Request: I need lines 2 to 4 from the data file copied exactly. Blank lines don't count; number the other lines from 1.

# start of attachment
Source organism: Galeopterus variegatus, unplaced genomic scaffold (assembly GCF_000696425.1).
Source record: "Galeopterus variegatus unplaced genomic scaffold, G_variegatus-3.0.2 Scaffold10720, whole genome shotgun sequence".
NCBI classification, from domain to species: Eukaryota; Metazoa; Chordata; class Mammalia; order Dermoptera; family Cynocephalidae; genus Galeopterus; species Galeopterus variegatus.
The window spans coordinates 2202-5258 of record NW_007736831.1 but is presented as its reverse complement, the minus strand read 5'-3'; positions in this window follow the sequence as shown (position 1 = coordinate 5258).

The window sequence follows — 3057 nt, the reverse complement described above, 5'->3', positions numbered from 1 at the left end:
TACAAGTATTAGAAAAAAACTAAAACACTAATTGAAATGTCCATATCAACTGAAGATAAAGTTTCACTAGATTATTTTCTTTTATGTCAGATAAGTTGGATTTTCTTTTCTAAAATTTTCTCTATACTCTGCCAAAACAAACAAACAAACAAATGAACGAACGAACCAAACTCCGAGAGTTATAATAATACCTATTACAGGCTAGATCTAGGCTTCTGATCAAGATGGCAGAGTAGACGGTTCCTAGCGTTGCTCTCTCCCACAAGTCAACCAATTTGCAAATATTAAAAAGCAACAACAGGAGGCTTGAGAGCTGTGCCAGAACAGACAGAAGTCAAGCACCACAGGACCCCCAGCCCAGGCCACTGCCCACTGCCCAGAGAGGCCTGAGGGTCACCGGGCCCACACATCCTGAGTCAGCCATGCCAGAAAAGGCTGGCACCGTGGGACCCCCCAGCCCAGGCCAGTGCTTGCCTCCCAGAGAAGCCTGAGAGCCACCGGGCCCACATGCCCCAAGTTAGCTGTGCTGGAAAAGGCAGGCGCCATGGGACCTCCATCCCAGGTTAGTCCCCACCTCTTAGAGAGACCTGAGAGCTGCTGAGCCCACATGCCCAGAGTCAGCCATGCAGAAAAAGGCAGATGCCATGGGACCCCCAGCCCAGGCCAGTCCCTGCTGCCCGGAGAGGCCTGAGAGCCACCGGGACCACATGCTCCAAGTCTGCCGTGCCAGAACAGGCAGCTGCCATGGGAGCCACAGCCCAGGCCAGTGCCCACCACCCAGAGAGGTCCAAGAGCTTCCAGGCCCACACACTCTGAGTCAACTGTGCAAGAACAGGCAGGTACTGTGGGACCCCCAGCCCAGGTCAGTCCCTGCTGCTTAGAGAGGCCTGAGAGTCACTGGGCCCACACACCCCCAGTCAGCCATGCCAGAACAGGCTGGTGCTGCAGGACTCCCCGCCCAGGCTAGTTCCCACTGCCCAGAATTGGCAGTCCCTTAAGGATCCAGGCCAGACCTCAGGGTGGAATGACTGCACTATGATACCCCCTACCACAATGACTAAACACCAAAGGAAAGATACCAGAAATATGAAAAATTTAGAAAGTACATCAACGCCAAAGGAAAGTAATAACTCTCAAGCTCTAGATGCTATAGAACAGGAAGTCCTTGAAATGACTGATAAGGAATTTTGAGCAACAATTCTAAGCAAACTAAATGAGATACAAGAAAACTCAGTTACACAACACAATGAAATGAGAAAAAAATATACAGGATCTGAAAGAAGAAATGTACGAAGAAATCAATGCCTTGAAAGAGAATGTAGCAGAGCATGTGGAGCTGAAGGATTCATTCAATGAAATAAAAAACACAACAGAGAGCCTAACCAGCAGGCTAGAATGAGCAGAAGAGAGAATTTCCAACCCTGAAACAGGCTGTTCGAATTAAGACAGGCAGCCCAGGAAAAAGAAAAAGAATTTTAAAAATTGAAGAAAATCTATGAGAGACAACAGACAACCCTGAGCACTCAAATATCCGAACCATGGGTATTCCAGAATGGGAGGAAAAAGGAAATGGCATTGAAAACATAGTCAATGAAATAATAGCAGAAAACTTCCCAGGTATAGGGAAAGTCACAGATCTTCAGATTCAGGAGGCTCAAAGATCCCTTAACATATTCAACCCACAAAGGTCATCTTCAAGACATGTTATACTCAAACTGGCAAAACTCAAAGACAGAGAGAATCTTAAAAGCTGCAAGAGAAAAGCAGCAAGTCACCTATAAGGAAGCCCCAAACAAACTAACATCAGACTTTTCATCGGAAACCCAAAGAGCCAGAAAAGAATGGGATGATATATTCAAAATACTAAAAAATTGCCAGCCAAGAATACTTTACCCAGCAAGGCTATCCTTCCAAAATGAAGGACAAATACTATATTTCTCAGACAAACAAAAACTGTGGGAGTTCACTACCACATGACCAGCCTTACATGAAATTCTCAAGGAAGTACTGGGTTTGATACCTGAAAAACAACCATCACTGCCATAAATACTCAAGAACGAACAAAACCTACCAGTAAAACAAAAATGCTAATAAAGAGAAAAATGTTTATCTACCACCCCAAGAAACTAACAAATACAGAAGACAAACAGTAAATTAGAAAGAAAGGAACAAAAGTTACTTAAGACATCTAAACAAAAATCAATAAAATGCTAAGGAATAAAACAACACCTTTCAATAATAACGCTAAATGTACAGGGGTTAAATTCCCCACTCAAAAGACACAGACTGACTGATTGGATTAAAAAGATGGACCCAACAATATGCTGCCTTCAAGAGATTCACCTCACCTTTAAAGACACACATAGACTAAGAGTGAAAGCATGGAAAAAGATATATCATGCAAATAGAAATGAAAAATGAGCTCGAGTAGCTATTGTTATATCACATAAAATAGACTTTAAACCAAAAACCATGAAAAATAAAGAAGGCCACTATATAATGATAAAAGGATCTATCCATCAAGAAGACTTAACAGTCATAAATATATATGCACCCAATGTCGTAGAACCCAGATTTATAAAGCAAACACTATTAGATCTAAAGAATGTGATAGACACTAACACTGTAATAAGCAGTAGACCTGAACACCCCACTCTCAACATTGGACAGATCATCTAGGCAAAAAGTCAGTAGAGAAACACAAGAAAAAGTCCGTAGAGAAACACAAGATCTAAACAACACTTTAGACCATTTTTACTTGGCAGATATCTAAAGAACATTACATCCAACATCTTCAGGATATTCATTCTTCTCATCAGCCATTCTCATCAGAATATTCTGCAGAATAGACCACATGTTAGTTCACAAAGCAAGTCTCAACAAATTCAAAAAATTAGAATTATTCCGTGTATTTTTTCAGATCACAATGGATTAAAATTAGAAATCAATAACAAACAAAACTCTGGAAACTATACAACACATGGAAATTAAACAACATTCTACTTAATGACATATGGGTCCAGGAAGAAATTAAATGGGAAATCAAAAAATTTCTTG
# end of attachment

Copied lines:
Source record: "Galeopterus variegatus unplaced genomic scaffold, G_variegatus-3.0.2 Scaffold10720, whole genome shotgun sequence".
NCBI classification, from domain to species: Eukaryota; Metazoa; Chordata; class Mammalia; order Dermoptera; family Cynocephalidae; genus Galeopterus; species Galeopterus variegatus.
The window spans coordinates 2202-5258 of record NW_007736831.1 but is presented as its reverse complement, the minus strand read 5'-3'; positions in this window follow the sequence as shown (position 1 = coordinate 5258).